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My lover could be my dad: Is he too old?

A woman in her mid-40s worries that her partner will be feeble in 15 years. Dr. Gail Saltz says there are other concerns about their relationship.
/ Source: TODAY

Dear Gail: I am in my mid-40s and am currently involved with a man in his mid-60s. We attend the same church and have several friends in common. We knew each other for two years when we started dating three months ago. This relationship evolved from an acquaintanceship and then a friendship, so we were both a little unprepared for the romantic bond that developed. We never discussed our age difference — our relationship “just happened.”

I have been divorced for three years and am very happy with this man. We enjoy the same activities, have a similar sense of humor, and are extremely compatible. Currently, he is in good physical condition, but I know that in 15 to 20 years, he will be old and unable to keep up with me.

Am I making a mistake by remaining involved with a man who is old enough to be my father, or should I simply enjoy whatever time I have with someone who has the heart and qualities that I've always wanted in a man? P.S.: He was married for 40 years and previous to me, had dated only women his own age. As for me, I have a great dad and am NOT looking for a father figure. — No Daddy’s Girl

Dear No Daddy’s Girl: There is nothing inherently wrong with romantic involvement with someone who is not your age. You could just as easily ask if you are making a mistake by NOT remaining involved with this man. I cannot tell you whether to keep him or dump him. You are asking for a guarantee, and life is filled with uncertainties. I can, however, elucidate some pros and cons about a relationship with an older man.

Sometimes a person of a different age can have a different philosophy of life because of the generation in which they were raised. This could make it difficult to see eye-to-eye on some issues. Someone with a pattern of dating much older men, which you say you did not, might indeed be looking for a father figure.

I agree that being in different stages of life can be a hurdle. One person might be ready to retire, while the other is mid-career. One might want to do adventure travel, while the other prefers to watch TV. Personality and style, however, are highly significant when it comes to these differences in developmental stages.

That said, relationships are always about managing hurdles. If it weren’t the age difference, it would be something else. Rarely does a great guy come prepackaged with all of the qualities and circumstances that you would choose.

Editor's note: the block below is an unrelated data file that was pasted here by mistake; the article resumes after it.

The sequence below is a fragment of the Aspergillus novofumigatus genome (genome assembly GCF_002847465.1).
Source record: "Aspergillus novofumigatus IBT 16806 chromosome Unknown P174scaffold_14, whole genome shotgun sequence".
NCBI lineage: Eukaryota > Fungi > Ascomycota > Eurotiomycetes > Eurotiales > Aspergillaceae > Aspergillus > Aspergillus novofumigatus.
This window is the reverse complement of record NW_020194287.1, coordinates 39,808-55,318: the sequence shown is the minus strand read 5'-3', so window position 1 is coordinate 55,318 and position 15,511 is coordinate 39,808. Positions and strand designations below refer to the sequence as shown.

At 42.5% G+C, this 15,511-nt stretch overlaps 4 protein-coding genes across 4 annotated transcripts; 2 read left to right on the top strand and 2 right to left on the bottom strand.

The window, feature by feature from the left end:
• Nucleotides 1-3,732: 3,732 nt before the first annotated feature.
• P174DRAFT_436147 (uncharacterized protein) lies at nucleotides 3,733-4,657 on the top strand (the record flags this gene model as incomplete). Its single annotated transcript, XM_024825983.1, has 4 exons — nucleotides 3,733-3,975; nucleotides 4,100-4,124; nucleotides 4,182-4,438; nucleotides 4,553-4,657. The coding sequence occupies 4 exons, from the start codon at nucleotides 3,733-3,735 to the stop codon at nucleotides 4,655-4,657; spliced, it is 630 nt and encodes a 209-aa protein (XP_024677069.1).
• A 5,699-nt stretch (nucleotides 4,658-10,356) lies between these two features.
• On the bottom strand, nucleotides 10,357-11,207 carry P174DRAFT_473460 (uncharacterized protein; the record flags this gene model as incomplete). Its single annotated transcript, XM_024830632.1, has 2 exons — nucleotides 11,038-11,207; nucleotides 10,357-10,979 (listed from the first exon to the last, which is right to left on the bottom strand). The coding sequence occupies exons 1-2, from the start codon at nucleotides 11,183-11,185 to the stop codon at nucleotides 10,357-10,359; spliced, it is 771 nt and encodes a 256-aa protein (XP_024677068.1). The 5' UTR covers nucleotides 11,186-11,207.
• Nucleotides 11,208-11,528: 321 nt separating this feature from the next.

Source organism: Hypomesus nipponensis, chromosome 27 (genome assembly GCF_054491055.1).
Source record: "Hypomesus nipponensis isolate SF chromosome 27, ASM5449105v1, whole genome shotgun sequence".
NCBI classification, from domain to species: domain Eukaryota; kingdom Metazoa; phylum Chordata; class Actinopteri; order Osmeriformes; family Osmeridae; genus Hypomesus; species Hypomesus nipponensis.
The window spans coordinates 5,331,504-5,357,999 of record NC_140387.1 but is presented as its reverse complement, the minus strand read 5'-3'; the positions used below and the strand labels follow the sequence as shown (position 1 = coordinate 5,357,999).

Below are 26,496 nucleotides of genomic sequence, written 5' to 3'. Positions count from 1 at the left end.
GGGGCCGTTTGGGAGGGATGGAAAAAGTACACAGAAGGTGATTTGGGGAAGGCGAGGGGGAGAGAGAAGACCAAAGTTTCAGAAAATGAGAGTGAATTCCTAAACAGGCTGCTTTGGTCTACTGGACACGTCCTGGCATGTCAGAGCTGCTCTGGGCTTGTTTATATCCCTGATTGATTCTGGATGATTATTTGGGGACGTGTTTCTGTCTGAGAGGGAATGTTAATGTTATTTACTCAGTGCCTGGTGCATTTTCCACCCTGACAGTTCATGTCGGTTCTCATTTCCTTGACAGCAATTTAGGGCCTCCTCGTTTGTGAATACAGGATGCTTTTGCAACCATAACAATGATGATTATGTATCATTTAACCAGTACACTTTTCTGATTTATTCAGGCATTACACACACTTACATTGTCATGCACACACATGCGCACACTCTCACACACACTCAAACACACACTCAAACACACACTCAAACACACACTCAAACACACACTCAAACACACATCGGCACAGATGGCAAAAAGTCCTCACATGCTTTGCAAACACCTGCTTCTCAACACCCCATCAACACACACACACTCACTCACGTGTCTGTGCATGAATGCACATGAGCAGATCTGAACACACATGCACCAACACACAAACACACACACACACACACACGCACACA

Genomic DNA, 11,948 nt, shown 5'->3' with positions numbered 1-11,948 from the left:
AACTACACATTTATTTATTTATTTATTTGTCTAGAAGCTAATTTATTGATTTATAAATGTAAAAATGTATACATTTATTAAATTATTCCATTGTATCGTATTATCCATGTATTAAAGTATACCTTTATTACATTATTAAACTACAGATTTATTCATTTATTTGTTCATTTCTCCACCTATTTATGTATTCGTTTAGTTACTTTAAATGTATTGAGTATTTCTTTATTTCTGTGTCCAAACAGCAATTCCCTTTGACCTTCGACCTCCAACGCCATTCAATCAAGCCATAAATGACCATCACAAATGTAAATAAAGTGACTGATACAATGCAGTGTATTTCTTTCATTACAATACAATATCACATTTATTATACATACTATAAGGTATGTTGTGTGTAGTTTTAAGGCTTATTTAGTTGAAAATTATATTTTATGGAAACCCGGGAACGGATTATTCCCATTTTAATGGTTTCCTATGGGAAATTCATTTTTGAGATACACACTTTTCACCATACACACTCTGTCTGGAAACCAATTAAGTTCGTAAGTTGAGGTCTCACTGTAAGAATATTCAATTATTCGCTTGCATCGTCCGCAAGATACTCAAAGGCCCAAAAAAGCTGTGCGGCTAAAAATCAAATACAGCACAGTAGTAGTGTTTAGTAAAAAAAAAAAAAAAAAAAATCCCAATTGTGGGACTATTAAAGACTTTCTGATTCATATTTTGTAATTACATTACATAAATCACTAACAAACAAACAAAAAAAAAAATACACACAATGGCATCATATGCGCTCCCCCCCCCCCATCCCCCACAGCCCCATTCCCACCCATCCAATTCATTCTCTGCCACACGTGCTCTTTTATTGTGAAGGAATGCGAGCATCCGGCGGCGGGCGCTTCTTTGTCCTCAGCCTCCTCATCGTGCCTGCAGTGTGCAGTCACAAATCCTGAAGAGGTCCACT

If nothing unusual intervenes, in 20 years he will be an elderly man. There is the real possibility he won’t be able to keep up with you. You might even have to nurse him as part of the sickness-and-health deal. Given life expectancies, you could be an early widow. But your quality of life in the next 20 years counts for a lot.

On the other hand, you could get ill yourself, or he could outlive you. We hope neither of these happens, but in this unpredictable life, either certainly could occur.

Here are some other things to think about: Are you concerned about the age difference because you wish someone better or younger might come along? Are other people making you uncomfortable by commenting on your ages? Is he making you anxious by saying he fears burdening you in the future? Do you not like him as much as you say, or worry about getting burned, and are therefore looking for an excuse to get out?

Here’s a good way to think about this: What if the tables were turned? Would you encourage him to bail on you if you got ill or if he found someone more age-appropriate?

Ask yourself what you are gaining and what you are giving up if you stay with him, and if you leave him. You have been divorced, so you know what it is like to have a failed relationship. Is it worth ending your involvement on the chance you will meet someone else? How would you feel if he left you?

Only you can determine how valuable his presence is in your life. My own view: It is difficult to find someone wonderful who embodies so many qualities you want, who brings out the best in you, and who is so compatible. That is not easy to replace.

I would add that people who are truly satisfied with their partners lead longer, healthier, happier lives.

Dr. Gail’s Bottom Line: A big age difference is a hurdle for a couple, but not necessarily the biggest one. People often choose to accept some downsides in a relationship because they’re outweighed by the positives.